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LOUDOUN_15

LOUDOUN_15

Potomac Nine pitcher J.D. "Buckeye" Almond, of Marshall, Va., in the center, smiles at his teammates during the Loudoun Preservation Society's 19th Century Baseball Day at the Oatlands, in Leesburg, Va., Sunday, June 12, 2011. "The camaraderie is just great," he said. "We all love the game and it's blast out here." (Drew Angerer/The Washington Times)

LOUDOUN_03

LOUDOUN_03

Elkton Eclipse outfielder Glyn "Hammer" Richards, left, of Mt. Ephraim, N.J., and Potomac Nine pitcher J.D. "Buckeye" Almond, of Marshall, Va., at right, do the "bat toss" before the start of a game. The bat toss is one of unique parts of 1860s era baseball. The players start with their hands at the bottom of the bat and alternate their hands up the bat and whichever player gets to the top first and is able to cup the knob wins. The winner of the bat toss chooses if his team will field or hit first. (Drew Angerer/The Washington Times)

LOUDOUN_01

LOUDOUN_01

Potomac Nine pitcher J.D. "Buckeye" Almond, of Marshall, Va., talks to his son Wyatt, at right, before the games started at the Loudoun Preservation Society's 19th Century Baseball Day at the Oatlands, in Leesburg, Va., Sunday, June 12, 2011. (Drew Angerer/The Washington Times)

vintage_1398

vintage_1398

Potomac Nine pitcher J.D. "Buckeye" Almond, of Marshall, Va., talks to his son Wyatt, at right, before the games started at the Loudoun Preservation Society's 19th Century Baseball Day at the Oatlands, in Leesburg, Va., Sunday, June 12, 2011. Almond had many friends and family on hand to watch, as historically the day was a social affair. (Drew Angerer/The Washington Times)

vintage_1389

vintage_1389

Potomac Nine pitcher J.D. "Buckeye" Almond, of Marshall, Va., sits with his son Wyatt on his lap as they watch the games during the Loudoun Preservation Society's 19th Century Baseball Day at the Oatlands, in Leesburg, Va., Sunday, June 12, 2011. (Drew Angerer/The Washington Times)

vintage_1386

vintage_1386

Potomac Nine pitcher J.D. "Buckeye" Almond, of Marshall, Va., in the center, smiles at his teammates during the Loudoun Preservation Society's 19th Century Baseball Day at the Oatlands, in Leesburg, Va., Sunday, June 12, 2011. "The camaraderie is just great," he said. "We all love the game and it's blast out here." (Drew Angerer/The Washington Times)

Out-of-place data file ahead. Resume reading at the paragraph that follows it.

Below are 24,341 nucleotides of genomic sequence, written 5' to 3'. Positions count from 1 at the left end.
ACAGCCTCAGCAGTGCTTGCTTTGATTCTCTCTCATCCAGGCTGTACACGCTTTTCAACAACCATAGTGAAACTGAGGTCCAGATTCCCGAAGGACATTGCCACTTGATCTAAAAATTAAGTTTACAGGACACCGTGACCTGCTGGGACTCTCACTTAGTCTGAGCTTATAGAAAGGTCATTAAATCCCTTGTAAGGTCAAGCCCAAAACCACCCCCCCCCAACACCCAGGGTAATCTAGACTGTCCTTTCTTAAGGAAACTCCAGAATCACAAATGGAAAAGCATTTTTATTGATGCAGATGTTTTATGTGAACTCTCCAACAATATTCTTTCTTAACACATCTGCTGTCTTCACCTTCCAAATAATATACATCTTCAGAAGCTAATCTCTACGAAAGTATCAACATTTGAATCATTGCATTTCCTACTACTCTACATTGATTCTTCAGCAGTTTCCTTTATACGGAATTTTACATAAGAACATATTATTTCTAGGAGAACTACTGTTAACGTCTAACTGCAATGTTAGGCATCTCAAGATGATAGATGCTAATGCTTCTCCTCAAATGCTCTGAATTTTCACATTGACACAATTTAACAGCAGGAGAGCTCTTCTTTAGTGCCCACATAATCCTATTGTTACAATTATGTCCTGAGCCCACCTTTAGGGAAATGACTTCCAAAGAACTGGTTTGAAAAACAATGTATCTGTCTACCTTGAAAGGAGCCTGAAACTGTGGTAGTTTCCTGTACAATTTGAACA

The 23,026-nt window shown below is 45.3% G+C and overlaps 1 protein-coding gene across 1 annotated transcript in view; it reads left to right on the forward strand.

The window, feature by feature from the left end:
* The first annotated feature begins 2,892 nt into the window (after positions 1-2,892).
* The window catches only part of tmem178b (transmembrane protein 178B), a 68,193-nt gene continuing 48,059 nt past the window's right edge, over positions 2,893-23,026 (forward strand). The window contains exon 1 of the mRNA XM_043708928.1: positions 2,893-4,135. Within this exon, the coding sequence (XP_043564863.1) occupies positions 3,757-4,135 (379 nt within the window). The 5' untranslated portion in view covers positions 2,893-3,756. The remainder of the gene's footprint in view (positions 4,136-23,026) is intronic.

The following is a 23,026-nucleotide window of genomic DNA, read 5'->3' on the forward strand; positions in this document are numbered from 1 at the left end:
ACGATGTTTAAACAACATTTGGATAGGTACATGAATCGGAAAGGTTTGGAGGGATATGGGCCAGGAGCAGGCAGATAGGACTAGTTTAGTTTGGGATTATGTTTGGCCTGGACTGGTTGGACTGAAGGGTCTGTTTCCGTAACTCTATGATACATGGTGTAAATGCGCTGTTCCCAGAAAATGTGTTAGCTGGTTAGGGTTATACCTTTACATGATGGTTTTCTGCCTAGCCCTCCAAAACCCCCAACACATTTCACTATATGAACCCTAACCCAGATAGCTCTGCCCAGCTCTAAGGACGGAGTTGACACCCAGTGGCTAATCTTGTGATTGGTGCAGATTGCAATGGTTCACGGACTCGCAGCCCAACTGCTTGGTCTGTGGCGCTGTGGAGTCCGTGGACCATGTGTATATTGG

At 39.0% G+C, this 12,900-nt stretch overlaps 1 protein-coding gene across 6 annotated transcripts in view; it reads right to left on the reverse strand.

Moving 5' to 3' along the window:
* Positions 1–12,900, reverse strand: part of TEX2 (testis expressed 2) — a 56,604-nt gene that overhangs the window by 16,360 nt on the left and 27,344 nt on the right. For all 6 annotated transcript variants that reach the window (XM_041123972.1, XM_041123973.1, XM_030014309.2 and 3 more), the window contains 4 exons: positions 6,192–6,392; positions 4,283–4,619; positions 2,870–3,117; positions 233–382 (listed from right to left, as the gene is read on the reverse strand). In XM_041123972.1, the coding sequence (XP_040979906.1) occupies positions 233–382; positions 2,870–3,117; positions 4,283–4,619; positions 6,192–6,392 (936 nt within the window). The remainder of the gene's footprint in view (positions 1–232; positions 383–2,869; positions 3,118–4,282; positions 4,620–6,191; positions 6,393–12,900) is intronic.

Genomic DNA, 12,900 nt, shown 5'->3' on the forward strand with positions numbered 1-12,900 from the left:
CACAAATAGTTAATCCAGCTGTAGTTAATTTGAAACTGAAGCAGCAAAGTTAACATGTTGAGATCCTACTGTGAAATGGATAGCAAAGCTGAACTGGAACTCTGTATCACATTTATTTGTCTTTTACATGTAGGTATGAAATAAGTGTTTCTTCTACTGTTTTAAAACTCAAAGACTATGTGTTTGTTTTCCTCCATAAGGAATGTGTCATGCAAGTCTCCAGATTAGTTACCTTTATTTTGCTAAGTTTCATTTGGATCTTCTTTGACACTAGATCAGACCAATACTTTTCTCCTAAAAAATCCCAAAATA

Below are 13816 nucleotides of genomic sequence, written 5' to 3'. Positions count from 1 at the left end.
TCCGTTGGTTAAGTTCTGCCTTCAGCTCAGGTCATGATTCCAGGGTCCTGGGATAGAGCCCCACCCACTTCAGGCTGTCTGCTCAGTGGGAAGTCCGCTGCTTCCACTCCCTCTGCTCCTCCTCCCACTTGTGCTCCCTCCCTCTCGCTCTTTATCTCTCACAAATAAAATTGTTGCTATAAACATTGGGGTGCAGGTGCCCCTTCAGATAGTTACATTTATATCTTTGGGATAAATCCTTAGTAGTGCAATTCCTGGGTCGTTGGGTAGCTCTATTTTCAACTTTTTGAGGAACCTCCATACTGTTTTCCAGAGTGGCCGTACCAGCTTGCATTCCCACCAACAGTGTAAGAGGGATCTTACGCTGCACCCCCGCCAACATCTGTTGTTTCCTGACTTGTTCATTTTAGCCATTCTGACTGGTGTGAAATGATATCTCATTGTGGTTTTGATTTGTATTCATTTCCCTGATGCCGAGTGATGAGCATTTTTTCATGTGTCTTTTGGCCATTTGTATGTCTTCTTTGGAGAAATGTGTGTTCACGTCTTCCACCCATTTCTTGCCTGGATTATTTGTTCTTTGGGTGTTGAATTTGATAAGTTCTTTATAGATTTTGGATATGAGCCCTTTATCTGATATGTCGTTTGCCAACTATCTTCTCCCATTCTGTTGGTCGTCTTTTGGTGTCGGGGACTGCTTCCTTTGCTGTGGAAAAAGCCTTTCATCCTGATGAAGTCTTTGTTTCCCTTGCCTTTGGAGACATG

vintage_1384

vintage_1384

Elkton Eclipse outfielder Glyn "Hammer" Richards, left, of Mt. Ephraim, N.J., and Potomac Nine pitcher J.D. "Buckeye" Almond, of Marshall, Va., at right, do the "bat toss" before the start of a game during the Loudoun Preservation Society's 19th Century Baseball Day at the Oatlands, in Leesburg, Va., Sunday, June 12, 2011. The bat toss is one of unique parts of 1860s era baseball. Instead of the home team always taking the field first (often in this era the teams had no "home" or "away" field), they did an activity called the bat toss. The players start with their hands at the bottom of the bat and alternate their hands up the bat and whichever player gets to the top first and is able to cup the knob wins. The winner of the bat toss chooses if his team will field or hit first. (Drew Angerer/The Washington Times)

20110616-163402-pic-584514232.jpg

20110616-163402-pic-584514232.jpg

PHOTOGRAPHS BY DREW ANGERER/THE WASHINGTON TIMES Dressed in a vintage baseball uniform, Potomac Nine pitcher J.D. "Buckeye" Almond (left), of Marshall, Va., talks to his son Wyatt before play started at the Loudoun Preservation Society's 19th Century Baseball Day at the Oatlands, in Leesburg, Va., on June 12. Three balls are a walk and fouls aren't strikes in the vintage game .